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powerpoint_bad_for_brain.jpg
research at the University of NSW, Sydney, Australia, claims the human brain processes & retains more information if it is digested in either its verbal or written form, but not both at the same time. more of the passages would be understood & retained if heard or read separately. "The use of the PowerPoint presentation has been a disaster," Professor Sweller said. "It should be ditched."

"It is effective to speak to a diagram, because it presents information in a different form. But it is not effective to speak the same words that are written, because it is putting too much load on the mind & decreases your ability to understand what is being presented."

this new insight clearly puts the recent report about using Powerpoint in Parliament speeches in a new perspective.

[links: smh.com.au & iwm-kmrc.de (PDF)|via theregister.co.uk]

6 COMMENTS

Working in education, it is painfully obvious that powerpoint is not only destroying education, but destroying knowledge in general.

This is compelling research, and only adds to the case against such a heavy use of powerpoint. (Many of the problems are actually specific to reducing information down to "bullet points" but the trend of lecturing using powerpoint and simply reading off the slides is becoming more common and much more damaging.)

I love information aesthetics, and PP certainly doesn't qualify. :)

Thu 05 Apr 2007 at 5:49 PM

With graduate degrees in psychology and sociology, this finding seems obviously and intuitively correct (in retrospect, of course). Kudos to them for quantifying one more way in which Powerpoint--as widely used, anyway--stifles the mind.

Thu 05 Apr 2007 at 6:38 PM
euphrosyne

I find this argument frustrating. PowerPoint is merely a tool, not a methodology. It can be used in a number of ways including using charts, graphs, images, and various other ways for conveying the same information in different ways. It's true that by combining learning types (i.e. visual with auditory), one can increase the rate of comprehension. Their argument is that writing the same thing as one is speaking is not productive. However, PowerPoint is not the culprit there; the presenter is the culprit.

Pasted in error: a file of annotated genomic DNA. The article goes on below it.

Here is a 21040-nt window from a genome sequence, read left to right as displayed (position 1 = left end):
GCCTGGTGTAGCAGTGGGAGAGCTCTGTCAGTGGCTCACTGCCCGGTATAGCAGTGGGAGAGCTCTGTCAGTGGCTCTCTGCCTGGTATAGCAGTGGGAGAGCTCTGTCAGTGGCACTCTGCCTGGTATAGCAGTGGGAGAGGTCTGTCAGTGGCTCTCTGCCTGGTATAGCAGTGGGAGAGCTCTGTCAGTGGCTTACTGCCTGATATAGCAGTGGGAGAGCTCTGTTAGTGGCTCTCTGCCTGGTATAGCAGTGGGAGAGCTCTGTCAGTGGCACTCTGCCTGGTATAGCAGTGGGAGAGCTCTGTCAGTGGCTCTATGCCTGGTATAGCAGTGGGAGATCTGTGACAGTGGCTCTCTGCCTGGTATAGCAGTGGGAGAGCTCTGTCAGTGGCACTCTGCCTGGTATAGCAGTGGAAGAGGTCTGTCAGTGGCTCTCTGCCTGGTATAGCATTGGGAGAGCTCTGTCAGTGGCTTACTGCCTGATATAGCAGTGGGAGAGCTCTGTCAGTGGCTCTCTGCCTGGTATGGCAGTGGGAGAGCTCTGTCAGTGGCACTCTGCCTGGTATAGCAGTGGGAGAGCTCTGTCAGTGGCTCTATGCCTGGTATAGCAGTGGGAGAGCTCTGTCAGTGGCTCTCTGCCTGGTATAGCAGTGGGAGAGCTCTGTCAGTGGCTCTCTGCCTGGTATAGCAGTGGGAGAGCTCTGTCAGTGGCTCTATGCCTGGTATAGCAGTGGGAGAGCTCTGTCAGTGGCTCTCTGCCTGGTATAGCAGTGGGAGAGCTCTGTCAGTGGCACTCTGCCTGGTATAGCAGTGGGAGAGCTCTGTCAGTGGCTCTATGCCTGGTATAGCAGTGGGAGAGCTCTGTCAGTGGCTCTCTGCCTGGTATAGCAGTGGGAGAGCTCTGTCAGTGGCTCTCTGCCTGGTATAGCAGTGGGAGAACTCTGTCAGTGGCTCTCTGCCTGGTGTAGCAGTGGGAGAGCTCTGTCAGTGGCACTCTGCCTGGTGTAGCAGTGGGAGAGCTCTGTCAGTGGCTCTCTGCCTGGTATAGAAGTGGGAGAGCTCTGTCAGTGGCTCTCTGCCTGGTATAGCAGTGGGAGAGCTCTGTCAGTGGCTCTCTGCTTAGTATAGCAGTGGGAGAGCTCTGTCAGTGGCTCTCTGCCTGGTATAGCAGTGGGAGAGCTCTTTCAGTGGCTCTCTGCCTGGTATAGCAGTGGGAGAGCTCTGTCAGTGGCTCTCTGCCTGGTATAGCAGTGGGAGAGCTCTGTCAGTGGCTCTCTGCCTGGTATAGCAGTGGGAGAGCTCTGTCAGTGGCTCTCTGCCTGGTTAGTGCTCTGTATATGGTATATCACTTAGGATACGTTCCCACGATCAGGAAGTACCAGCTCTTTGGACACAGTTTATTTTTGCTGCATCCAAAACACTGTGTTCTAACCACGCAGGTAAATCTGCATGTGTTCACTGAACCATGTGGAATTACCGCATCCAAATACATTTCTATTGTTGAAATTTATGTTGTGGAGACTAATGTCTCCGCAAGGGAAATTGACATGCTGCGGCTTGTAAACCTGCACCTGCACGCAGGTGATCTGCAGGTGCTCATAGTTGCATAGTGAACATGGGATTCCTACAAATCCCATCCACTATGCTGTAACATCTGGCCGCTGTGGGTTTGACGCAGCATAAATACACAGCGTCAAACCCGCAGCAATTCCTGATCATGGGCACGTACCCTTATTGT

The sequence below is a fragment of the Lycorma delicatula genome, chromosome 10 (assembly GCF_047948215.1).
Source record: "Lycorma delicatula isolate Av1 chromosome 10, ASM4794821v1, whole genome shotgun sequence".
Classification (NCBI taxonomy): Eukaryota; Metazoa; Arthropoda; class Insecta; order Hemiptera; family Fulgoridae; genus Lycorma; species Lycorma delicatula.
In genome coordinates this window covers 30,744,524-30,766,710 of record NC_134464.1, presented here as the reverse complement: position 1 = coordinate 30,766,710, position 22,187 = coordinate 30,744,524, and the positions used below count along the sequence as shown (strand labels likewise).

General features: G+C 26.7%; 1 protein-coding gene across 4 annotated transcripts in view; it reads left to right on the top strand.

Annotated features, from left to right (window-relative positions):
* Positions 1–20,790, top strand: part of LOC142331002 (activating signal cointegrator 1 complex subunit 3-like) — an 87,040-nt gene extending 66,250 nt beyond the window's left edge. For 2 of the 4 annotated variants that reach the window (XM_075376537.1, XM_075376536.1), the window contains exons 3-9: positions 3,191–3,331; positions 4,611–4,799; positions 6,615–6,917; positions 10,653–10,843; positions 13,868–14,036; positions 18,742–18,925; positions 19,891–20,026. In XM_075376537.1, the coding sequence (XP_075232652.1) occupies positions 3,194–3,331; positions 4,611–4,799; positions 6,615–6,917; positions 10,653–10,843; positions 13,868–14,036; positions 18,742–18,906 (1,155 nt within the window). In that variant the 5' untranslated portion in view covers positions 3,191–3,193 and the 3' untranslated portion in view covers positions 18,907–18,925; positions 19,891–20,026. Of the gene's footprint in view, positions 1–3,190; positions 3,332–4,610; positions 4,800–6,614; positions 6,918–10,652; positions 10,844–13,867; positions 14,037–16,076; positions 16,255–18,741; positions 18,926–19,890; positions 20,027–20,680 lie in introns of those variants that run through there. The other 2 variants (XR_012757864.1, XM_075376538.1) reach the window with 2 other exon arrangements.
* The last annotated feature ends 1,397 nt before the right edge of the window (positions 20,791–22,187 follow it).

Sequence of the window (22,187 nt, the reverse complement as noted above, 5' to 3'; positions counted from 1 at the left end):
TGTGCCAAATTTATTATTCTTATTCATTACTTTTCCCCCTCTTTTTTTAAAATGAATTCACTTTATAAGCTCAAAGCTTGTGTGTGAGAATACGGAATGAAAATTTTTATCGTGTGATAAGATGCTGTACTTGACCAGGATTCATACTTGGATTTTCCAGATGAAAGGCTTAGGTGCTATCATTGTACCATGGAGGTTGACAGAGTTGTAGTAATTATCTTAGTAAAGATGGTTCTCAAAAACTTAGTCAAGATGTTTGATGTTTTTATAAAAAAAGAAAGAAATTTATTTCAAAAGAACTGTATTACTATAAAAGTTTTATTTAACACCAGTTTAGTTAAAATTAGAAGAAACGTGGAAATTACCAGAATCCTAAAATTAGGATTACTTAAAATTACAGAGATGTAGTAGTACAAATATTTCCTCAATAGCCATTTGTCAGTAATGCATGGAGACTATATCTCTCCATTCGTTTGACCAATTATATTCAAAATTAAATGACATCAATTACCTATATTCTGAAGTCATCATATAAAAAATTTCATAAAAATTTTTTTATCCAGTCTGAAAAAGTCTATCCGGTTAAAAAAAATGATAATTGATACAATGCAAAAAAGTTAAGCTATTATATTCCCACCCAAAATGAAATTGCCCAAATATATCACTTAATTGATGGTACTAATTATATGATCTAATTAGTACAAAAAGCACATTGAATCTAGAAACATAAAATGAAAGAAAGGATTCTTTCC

Tue 10 Apr 2007 at 5:32 AM
krees

Very interesting point of view. I am a graphic designer trained and with over 25 years of experience in all media. Before we trash technology we should take another look at the presenter. Having worked in education and advertising media there has been a trend to assume that all individuals can create their own visual messages and make great savings in eliminating the using of the skills of a trained visual communicator. As we see by these few comments how foolish that approach is. By the absurd focus on the medium, the tool, the presenters of PP messages have forgotten why they are using the Power Point.

Using trained visual communicators versed in media production would change the effectiveness and quality of the message to audiences to a large extent. We are still going through the growing pains of the blinding eye-candy stage.

Wed 18 Apr 2007 at 4:27 AM
Graham Brown

I would guess that any speaker or teacher who simply reads what is on a PowerPoint slide would be a god-awful speaker even without PowerPoint. This "research" doesn't even bother to try to compare the effectiveness of the same person speaking with and without PowerPoint. All the researchers can legitimately say is that people who use PowerPoint poorly will teach poorly. Big surprise there!

Sat 21 Apr 2007 at 9:10 AM

I recently attended a Sales Conference where this was very much the case - too much information. Too much reading. Not enough storytelling.

I am always storytelling as a way of communicating knowledge and information. It would be good to see more people adopt this approach in their PowerPoint presentations

M

Thu 10 May 2007 at 6:02 PM
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